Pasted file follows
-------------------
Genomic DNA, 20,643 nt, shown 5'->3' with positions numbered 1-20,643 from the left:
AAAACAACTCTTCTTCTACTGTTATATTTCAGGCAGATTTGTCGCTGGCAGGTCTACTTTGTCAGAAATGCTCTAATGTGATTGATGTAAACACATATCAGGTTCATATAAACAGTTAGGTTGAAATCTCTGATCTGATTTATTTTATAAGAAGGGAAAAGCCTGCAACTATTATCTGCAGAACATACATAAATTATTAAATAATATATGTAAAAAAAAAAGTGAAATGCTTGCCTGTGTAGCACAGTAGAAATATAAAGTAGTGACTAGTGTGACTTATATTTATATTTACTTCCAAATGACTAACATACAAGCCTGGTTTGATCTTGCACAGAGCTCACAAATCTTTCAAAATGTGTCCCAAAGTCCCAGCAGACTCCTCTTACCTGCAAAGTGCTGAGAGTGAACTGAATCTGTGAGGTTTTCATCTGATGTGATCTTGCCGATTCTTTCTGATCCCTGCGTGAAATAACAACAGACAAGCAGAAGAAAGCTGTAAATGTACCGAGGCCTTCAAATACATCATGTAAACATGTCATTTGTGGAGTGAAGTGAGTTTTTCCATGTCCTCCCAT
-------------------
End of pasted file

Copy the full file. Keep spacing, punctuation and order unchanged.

Genomic DNA, 20,643 nt, shown 5'->3' with positions numbered 1-20,643 from the left:
AAAACAACTCTTCTTCTACTGTTATATTTCAGGCAGATTTGTCGCTGGCAGGTCTACTTTGTCAGAAATGCTCTAATGTGATTGATGTAAACACATATCAGGTTCATATAAACAGTTAGGTTGAAATCTCTGATCTGATTTATTTTATAAGAAGGGAAAAGCCTGCAACTATTATCTGCAGAACATACATAAATTATTAAATAATATATGTAAAAAAAAAAGTGAAATGCTTGCCTGTGTAGCACAGTAGAAATATAAAGTAGTGACTAGTGTGACTTATATTTATATTTACTTCCAAATGACTAACATACAAGCCTGGTTTGATCTTGCACAGAGCTCACAAATCTTTCAAAATGTGTCCCAAAGTCCCAGCAGACTCCTCTTACCTGCAAAGTGCTGAGAGTGAACTGAATCTGTGAGGTTTTCATCTGATGTGATCTTGCCGATTCTTTCTGATCCCTGCGTGAAATAACAACAGACAAGCAGAAGAAAGCTGTAAATGTACCGAGGCCTTCAAATACATCATGTAAACATGTCATTTGTGGAGTGAAGTGAGTTTTTCCATGTCCTCCCAT